By the end of April, terror threats to the U.S. will no longer be described in shades of green, blue, yellow, orange and red, the Associated Press has learned.
The government's notorious color-coded guide to terrorist threats will soon be fading to black.
First, fiery packages sent to top officials in Maryland were opened, revealing an angry message complaining of the state's terrorism tip line. Then, a mailing addressed to the nation's homeland security chief ignited with a similar flash of fire and smoke at a D.C. postal processing facility.
The heavy, disjointed and shaky hand of Fedzilla has fumbled squarely on a Sacramento area pilot for videotaping obvious airport security problems and then putting the videos on YouTube. It's almost as if this brazen upstart thinks there is a "we the people" component to this experiment in self-government. Tsk tsk.
A top Taliban commander in north Afghanistan was killed in an overnight raid by Afghan and coalition troops in a violent district of Kunduz province, local officials said Friday, while NATO said one of its servicemembers was killed in the south.
Brian Terry died for President Obama's sins. Mr. Terry, a U.S. Border Patrol agent, was killed during operations against bandits near the southern Arizona town of Rio Rico, approximately 15 miles inside the U.S. border. Here and along other infiltration routes, gangsters prey on illegal aliens and drug smugglers or serve as private security forces for gangs engaged in illegal activities. Agent Terry was part of a four-man Border Patrol Tactical Unit sent to engage the bandits, and he was shot down in the resulting firefight.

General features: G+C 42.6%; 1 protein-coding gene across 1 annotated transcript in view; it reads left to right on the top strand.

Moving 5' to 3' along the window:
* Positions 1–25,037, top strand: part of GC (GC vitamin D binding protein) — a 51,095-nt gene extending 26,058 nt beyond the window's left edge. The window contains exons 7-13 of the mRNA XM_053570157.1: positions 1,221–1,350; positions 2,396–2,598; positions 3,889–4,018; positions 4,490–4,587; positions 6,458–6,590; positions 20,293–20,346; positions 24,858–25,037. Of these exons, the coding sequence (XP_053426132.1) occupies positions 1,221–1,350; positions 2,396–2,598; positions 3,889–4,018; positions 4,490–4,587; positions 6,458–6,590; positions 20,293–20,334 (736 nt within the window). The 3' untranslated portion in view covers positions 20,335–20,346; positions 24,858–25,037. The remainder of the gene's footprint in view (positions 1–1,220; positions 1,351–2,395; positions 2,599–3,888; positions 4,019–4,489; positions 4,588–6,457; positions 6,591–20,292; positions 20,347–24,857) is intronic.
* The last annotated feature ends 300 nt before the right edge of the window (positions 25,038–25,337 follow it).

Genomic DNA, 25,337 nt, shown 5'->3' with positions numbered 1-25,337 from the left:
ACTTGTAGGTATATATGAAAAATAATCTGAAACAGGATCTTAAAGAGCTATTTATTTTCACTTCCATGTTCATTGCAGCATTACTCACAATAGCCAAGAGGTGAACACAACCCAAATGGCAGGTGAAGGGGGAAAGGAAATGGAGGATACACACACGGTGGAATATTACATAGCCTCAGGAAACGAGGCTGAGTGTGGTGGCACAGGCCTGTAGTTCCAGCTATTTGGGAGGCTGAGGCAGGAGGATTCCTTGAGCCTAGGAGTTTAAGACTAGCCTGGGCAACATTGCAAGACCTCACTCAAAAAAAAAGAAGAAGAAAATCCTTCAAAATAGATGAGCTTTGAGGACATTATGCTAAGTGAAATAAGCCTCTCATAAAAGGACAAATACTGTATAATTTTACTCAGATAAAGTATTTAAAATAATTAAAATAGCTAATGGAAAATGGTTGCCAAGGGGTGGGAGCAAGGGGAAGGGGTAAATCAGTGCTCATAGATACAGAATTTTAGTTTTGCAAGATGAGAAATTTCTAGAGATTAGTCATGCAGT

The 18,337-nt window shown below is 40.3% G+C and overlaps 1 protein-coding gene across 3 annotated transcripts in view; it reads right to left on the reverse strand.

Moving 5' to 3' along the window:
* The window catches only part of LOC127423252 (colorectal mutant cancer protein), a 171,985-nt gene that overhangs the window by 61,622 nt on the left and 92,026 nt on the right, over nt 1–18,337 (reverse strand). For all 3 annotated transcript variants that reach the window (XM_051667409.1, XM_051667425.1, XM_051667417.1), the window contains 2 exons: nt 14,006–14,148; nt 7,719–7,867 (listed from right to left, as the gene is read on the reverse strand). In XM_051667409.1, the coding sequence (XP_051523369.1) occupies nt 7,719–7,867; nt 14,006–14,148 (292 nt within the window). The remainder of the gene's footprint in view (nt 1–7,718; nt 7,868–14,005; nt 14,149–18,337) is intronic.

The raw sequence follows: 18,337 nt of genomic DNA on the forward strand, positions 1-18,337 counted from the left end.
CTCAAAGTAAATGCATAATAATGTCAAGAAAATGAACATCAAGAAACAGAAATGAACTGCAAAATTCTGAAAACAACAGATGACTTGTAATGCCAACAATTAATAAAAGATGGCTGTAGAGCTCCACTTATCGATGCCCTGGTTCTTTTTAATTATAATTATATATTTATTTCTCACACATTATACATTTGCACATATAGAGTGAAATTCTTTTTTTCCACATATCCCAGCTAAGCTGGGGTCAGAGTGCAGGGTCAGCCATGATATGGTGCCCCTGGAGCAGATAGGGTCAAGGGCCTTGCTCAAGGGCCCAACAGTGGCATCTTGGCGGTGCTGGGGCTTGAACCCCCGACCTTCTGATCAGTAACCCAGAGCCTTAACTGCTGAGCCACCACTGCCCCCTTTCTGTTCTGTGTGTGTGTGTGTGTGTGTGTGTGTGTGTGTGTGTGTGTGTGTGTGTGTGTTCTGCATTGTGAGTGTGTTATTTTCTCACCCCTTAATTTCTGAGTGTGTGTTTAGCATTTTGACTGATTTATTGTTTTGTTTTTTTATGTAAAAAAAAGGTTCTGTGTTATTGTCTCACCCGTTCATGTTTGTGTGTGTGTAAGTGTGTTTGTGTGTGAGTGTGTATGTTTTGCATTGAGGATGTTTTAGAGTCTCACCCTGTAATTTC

The U.S. has made air travel safer over the past year for Americans and is sharpening its focus on potential terrorists attacks on trains, subways and "soft targets" such as hotels, Homeland Security Secretary Janet Napolitano said Sunday.
The United States is safer now than it was in 2009, though terrorists continue to make attempts on domestic targets, Homeland Security Secretary Janet Napolitano said Sunday.
The use of full-body scanners and invasive pat-downs at airports around the country will not change for the "foreseeable future," Homeland Security Secretary Janet Napolitano said in an interview broadcast Sunday.